Interesting piece in NYT blog “The Lede” about online activists’ response to credit card companies and PayPal “blacklisting” Wikileaks.
The entry includes the YouTube “manifesto” of the group (or, rather, decentralized network) “Anonymous” that claims to be at the center of this backlash.
The Times Blog gives a list of related posts:
In the NYT, Alan Cowell wrote today about reactions among diplomats to the WikiLeaks leaks. In the middle of the story we read:
A Chinese intellectual, who spoke in return for customary anonymity, said the disclosures had left those like him who had contact with United States diplomats “nervous” about the possibility of exposure and persecution by authorities who have already blocked access in China to the WikiLeaks Web site.
I don’t want to equate journalistic secrecy with government secrecy, but I’m surprised, as I suggested in a previous post, that there’s been no commentary (or at least none I’ve seen — anyone have a reference?) on the irony of the secrecy and confidentiality given sources (as above) by the media vs. the ones revealed in the leaks.
NOTE: it appears that in a lot of the material that’s been put online by media organizations some redaction of source information has been carried out.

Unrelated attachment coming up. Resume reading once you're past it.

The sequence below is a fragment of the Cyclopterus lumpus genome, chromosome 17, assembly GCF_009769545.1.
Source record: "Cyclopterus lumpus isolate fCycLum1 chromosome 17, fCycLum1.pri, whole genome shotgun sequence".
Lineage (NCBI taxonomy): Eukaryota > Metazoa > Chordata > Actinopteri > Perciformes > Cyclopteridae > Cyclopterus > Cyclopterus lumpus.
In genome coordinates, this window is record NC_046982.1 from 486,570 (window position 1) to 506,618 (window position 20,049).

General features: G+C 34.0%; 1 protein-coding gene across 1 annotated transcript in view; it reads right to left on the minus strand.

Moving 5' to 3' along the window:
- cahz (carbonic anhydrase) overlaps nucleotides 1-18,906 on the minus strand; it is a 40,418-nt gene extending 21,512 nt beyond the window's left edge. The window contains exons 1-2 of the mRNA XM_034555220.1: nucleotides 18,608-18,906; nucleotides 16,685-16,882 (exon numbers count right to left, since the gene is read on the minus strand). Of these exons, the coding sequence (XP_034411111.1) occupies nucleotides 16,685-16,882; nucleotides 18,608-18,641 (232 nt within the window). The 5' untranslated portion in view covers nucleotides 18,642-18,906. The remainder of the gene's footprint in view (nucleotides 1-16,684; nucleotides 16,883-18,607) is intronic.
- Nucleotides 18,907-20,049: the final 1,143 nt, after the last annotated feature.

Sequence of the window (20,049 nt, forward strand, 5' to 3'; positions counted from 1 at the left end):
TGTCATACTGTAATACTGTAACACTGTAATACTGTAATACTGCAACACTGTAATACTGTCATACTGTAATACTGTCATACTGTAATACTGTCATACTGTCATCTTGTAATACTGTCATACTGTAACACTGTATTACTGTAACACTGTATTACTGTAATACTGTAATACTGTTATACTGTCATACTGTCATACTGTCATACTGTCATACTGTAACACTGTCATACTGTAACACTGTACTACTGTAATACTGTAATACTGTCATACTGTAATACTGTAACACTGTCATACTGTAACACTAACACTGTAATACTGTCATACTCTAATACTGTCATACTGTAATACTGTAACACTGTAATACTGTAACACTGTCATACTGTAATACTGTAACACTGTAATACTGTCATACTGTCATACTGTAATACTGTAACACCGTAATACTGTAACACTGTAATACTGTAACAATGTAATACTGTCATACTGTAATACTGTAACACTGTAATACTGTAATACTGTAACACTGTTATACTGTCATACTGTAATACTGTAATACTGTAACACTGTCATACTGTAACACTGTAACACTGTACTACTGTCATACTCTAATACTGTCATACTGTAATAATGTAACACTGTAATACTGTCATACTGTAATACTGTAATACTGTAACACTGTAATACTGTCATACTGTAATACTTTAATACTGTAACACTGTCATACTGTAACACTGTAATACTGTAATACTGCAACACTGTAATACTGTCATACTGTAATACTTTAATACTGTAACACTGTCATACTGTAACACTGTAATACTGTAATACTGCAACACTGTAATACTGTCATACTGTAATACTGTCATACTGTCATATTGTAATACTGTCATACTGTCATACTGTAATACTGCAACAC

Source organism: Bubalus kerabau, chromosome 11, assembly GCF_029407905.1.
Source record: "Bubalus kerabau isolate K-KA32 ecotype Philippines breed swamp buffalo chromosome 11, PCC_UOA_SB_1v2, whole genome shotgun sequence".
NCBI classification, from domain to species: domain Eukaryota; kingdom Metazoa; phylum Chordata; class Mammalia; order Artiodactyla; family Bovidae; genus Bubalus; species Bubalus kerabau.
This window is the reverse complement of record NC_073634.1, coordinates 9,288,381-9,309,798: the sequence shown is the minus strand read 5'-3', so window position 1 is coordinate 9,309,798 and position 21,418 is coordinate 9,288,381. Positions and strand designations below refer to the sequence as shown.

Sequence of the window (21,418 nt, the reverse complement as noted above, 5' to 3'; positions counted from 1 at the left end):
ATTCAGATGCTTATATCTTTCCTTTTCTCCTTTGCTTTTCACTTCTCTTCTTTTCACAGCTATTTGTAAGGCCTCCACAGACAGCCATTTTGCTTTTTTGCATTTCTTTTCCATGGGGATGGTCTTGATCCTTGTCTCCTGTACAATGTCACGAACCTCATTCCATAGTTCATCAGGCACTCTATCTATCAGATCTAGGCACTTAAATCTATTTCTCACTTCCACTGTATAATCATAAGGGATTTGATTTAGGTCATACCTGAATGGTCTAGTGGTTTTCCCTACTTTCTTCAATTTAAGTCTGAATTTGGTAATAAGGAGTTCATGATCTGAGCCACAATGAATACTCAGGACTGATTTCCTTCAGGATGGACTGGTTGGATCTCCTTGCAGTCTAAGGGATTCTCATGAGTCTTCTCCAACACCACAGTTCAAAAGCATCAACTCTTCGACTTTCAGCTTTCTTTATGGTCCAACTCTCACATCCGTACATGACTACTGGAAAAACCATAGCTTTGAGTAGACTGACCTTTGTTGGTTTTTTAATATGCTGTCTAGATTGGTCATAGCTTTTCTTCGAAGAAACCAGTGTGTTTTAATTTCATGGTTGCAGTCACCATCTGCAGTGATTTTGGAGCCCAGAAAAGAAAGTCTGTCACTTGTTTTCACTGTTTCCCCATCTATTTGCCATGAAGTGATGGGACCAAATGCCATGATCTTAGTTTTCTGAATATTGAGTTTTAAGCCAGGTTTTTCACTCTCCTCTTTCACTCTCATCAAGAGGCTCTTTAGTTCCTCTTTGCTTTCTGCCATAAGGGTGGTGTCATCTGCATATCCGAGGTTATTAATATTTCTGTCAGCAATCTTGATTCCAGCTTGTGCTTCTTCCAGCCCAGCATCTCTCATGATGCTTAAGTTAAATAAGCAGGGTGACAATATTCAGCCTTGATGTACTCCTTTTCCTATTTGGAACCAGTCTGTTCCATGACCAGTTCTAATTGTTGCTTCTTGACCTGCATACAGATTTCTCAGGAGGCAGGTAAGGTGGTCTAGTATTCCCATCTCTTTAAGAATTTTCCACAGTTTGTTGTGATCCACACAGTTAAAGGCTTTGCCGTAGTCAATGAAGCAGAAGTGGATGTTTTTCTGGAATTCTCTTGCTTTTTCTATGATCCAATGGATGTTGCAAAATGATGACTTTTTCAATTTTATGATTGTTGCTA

While I work on more extended analysis of the WikiLeaks situation (among other things the obvious connection to my work on how geometries of information sharing are co-constitutive of social relationships and statuses), a small irony must be noted.
Apparently, several news organizations have had the material recently made public since August. Editors and reporters have been meeting in secret to develop protocols about what would be reported, when, and how. Fortunately for their work, it appears that these journalists managed to do all of this while maintaining the kind of secrecy necessary for them to be able to process the information and to consider its meaning and its implications out of public view. The public, media, and official reaction of the last few days make clear why this secrecy was necessary.
One thing that would be interesting to hear a story on would be what measures were taken to ensure the security of the process. What sorts of technological tools were employed? What sorts of social tools? Did participants have to sign confidentiality agreements? What prevented a rogue reporter from reporting on the reporters reporting?